I have a hope and expectation that somebody will send a photo of “Empty Lot” to Talking Beautiful Stuff in a few months time. Pleeeeeease!

Love the Tate Modern too!

A Letter to Tracey Emin

This is a guest post by Bonnie Golightly.

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Tracey Emin “My Bed,” Installation, 1998

Dear Tracey,

I know you’ve come in for quite some stick for “My Bed.” Is that really art? Anybody could have done that! How was that shortlisted for the 1999 Turner Prize? etc. etc. I have to admit I was a bit baffled myself. (Was it really worth that much?) But as I tootled happily around Tate Britain the other day, I happened upon “My Bed.” I found myself intrigued, then mesmerised and ultimately quite moved.

The blurb on the wall says “By virute of bringing the domestic into the public sphere without directly representing specific events, the installation is forcefully and compellingly suggestive of personal narratives.” I’ll say! I stood and looked. I walked around. I then realised that “My Bed” was boring into my heart. The mess of the soiled sheets together with the bedside scut of discarded underwear, fluffy toys, well-worn slippers, vodka, cigarettes and KY recalled a whole raft of good, bad, sad and indifferent moments of my life. So many things and times I might – or might not – want to leave behind! And then, to my surprise, I found the sad, saccharine squalor of it all quite eye-watering. In fact, it made my day. So, thank you, Tracey. I hope you’re doing OK now.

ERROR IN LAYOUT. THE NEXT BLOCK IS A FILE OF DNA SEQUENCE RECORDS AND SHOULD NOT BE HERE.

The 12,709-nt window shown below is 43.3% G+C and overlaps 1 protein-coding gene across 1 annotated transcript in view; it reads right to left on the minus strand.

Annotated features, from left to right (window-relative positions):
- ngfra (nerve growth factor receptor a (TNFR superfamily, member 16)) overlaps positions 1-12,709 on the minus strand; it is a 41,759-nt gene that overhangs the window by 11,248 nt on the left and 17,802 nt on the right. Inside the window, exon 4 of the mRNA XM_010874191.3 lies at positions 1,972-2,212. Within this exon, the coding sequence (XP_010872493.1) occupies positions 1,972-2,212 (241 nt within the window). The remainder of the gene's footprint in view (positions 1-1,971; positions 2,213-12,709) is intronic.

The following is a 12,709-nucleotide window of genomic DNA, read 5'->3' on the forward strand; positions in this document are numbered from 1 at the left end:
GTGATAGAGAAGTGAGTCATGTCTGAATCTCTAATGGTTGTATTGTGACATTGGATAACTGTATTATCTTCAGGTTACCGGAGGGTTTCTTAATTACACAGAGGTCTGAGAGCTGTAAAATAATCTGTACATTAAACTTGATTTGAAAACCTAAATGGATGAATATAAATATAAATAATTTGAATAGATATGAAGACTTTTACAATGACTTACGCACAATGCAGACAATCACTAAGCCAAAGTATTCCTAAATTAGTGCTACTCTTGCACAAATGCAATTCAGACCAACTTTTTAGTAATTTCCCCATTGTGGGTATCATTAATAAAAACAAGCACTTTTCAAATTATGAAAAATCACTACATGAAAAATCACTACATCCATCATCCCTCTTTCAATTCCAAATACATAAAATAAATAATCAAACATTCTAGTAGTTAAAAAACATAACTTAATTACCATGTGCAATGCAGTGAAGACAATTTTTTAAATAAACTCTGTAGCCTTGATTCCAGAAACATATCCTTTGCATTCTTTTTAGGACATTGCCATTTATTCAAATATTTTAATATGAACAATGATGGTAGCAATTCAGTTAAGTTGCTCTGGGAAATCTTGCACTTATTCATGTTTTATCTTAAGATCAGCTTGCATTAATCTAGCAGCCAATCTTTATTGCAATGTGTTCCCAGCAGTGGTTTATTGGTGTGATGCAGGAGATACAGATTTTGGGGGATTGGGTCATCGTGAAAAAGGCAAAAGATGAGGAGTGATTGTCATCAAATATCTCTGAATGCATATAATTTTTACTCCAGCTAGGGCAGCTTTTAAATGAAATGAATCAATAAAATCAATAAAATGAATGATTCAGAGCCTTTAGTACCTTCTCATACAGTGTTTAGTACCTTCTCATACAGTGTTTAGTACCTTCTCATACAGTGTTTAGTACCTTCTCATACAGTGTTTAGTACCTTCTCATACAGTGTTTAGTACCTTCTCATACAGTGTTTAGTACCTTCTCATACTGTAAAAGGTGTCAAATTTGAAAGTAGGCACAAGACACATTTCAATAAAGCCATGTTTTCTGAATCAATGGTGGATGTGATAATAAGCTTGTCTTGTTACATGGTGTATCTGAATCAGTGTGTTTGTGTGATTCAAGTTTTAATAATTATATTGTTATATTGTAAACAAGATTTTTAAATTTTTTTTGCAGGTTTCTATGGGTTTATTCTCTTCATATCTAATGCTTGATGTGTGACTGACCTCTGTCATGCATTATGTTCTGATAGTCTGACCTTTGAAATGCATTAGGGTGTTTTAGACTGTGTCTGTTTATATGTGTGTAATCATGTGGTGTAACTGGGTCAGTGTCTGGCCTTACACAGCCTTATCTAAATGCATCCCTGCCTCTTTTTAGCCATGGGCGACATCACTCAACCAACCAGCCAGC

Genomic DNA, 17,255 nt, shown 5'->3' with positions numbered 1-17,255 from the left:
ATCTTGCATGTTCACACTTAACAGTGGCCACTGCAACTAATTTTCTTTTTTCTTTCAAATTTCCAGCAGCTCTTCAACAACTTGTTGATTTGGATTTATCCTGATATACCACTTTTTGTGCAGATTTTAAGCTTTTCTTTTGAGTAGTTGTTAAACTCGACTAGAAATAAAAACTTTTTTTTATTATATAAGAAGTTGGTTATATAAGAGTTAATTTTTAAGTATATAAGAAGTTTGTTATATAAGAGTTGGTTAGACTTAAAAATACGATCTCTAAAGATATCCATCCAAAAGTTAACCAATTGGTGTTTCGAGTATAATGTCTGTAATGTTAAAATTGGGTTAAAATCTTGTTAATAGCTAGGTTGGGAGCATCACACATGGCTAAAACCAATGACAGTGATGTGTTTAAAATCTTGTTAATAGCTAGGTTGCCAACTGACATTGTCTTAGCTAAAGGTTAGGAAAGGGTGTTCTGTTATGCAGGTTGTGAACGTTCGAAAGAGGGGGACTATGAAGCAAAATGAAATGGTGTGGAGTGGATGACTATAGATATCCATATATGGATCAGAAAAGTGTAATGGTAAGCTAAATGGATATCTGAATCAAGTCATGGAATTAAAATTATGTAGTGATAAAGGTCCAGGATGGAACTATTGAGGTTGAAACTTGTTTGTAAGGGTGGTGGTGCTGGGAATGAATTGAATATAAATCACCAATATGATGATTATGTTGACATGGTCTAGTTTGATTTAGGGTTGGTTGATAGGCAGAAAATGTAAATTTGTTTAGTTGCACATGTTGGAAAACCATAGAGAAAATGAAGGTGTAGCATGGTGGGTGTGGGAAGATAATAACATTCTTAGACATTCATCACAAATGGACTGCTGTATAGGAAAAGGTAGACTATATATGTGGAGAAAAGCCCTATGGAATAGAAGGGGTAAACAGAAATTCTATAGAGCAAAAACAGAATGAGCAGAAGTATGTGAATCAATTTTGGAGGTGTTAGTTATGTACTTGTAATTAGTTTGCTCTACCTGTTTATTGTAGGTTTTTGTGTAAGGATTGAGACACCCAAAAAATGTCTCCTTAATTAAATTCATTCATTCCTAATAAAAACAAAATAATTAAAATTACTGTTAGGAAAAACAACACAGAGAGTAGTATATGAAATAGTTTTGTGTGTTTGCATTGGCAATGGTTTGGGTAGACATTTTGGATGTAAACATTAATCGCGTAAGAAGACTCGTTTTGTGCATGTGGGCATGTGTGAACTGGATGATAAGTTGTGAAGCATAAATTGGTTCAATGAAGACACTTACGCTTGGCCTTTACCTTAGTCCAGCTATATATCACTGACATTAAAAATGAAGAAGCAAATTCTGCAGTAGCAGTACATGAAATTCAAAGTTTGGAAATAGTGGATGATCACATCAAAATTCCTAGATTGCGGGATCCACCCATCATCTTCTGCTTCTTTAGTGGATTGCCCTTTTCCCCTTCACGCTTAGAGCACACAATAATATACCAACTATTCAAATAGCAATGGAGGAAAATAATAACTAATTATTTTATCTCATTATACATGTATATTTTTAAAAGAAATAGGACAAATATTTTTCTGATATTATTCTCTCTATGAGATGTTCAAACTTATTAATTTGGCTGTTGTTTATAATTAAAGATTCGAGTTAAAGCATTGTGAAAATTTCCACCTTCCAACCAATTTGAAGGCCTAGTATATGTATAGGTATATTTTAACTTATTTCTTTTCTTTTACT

Lots of love,

Bonnie

PS I really went to Tate Britain to see the Frank Auerbach exhibition. Not my cup of tea!

PPS As you know, “My Bed” is installed next to two Francis Bacon paintings and a series of your own drawings. I’ve never liked FB’s paintings.

PPPS I need help with your drawings.

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Tracey Emin “I could feel you” Gouache on paper, 2014

What is “Western Art”?

When I set off on a nine week, ten and a half thousand mile road trip across the American West in March this year I knew of the works of Frederic RemingtonCharles Marion Russell and NC Wyeth. They painted and sculpted in bronze the exciting people and times of the American frontier around the end of the 19th century. Also, I thought that ‘Western Art’ only referred to the art of western Europe. In conversations with other Europeans it seems that ‘Western Art’, of which Remington and Russell were the progenitors, is barely appreciated if even recognised in Europe. If you are not familiar with it then may I present it to you?

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NC Wyeth – one of the biggest names associated with “Western Art.”